Activists chained themselves to the cast-iron lampposts of Chris Burden’s outdoor sculpture installation “Urban Light” (2008) and covered themselves in fake blood.
The new attraction includes a copy of Burden’s “Urban Light” called “Love Light,” a version of Kusama’s “Obliteration Room” dubbed “Love Lock,” and a whole section called “Museum of Ice Cream.”
Perhaps most surprising about the new film Burden, directed by Timothy Marrinan and Richard Dewey and screening at the Tribeca Film Festival, is its depiction of artist Chris Burden’s dramatic transformation from a rabble-rousing student in the 1970s to a mild-mannered landowner in 2014.
Chris Burden, an artist famous both for his pioneering performance work in the 1970s and the intricate large-scale sculptures he made in the ensuing decades, died early Sunday morning at his home in Topanga Canyon, California.
With America Is Hard to See, the exhibition inaugurating its luminous new Renzo Piano building, the Whitney has reclaimed its role among the city’s museums as the engine of the new.
WALTHAM, Mass. — Back in 2009, Brandeis University announced that it would close its Rose Art Museum and sell off the entire collection, widely regarded as one of the best holdings of postwar and contemporary art in the country.
PARIS — This is a vision of a universalized eclectic global art in forward motion: a relational aesthetic that seems to hover over many exhibitions in France as a great correctness that cannot be questioned, only tampered with.
A few years ago, China’s traffic jams of epic proportions started to make the news. Traffic on the ring roads in a city like Beijing is on par with, sometimes even worse than, that of Los Angeles’s 405 or New York’s BQE at rush hour. It seems to be an inevitable part of our lives, as this amazing compilation of traffic jams the world over reveals.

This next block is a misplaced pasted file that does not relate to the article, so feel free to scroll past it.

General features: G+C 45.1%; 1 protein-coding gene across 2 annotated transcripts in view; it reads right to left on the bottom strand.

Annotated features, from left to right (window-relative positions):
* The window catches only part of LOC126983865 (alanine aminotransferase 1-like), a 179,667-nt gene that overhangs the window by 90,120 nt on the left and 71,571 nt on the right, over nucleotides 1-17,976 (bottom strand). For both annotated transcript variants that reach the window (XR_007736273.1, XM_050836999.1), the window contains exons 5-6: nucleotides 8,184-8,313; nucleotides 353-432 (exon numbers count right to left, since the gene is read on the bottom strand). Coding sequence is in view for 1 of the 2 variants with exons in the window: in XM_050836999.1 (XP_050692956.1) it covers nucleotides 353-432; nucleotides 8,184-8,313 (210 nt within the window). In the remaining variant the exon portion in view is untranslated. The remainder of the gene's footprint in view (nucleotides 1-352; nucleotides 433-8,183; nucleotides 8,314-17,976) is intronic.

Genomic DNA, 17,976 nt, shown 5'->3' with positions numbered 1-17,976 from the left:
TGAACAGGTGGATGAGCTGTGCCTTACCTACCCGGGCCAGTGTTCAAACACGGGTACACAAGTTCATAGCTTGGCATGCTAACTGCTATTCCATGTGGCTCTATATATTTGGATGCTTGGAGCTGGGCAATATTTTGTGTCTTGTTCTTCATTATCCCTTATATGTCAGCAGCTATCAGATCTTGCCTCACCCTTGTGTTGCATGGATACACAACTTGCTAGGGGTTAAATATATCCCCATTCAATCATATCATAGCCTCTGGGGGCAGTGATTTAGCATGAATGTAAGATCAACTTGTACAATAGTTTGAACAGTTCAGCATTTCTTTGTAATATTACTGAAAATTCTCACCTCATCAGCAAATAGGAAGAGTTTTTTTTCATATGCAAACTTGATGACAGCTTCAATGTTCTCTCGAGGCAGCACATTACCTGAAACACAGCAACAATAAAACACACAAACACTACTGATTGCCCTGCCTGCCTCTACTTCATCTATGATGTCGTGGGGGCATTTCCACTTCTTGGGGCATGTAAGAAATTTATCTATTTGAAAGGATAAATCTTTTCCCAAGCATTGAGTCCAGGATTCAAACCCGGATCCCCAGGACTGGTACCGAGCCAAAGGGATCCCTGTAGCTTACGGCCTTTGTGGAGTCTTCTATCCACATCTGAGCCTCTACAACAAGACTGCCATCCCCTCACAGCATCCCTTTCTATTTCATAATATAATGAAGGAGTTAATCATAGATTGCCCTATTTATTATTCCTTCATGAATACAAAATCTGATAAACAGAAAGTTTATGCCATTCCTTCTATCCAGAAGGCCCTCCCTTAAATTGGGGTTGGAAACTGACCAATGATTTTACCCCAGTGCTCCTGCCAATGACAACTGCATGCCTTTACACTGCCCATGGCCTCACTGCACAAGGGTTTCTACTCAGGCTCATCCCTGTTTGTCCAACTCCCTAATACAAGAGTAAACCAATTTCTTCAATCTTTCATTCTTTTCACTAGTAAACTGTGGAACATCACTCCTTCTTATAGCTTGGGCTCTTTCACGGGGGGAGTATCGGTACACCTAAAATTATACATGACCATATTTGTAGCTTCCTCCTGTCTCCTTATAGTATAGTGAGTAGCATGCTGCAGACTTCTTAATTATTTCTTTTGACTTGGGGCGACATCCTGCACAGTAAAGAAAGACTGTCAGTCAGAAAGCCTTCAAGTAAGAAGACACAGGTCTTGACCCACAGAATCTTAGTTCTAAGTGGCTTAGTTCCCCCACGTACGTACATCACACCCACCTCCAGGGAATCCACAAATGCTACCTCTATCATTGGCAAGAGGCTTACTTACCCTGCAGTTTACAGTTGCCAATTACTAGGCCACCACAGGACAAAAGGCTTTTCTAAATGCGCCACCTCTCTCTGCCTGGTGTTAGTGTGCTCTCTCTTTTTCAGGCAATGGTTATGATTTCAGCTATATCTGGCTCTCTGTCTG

What’s most compelling about Chris Burden: Extreme Measures — the Los Angeles-based artist’s first New York retrospective, which has taken over five floors of the New Museum — is what’s not there. Or almost not there.
Perched on a pillar twenty feet tall like a modern incarnation of St. Simon the Stylite, daredevil magician David Blaine was zapped by one million volts of electricity for 72 hours during his circus-like performance at Pier 54 aptly titled “Electrified, One Million Volts Always On.”
BERKELEY, California — On BlueServo, webcams are streaming live webcams stationed at potential border-crossing hotspots on the line between Texas and Mexico. Anyone in the world can go to BlueServo and guard the border virtually, 365 days a year and 24 hours a day. If a viewer was to spot suspicious activity they can report it to the local authorities, all without leaving the comfort of their keyboard. In my mind, BlueServo connected immediately to the work of NYU professor Wafaa Bilal.
Chris Burden’s frenetic installation at LACMA “refers specifically to Los Angeles … of the future” but it’s more reminiscent of fast-growing megacities, like Chongqing and Dubai.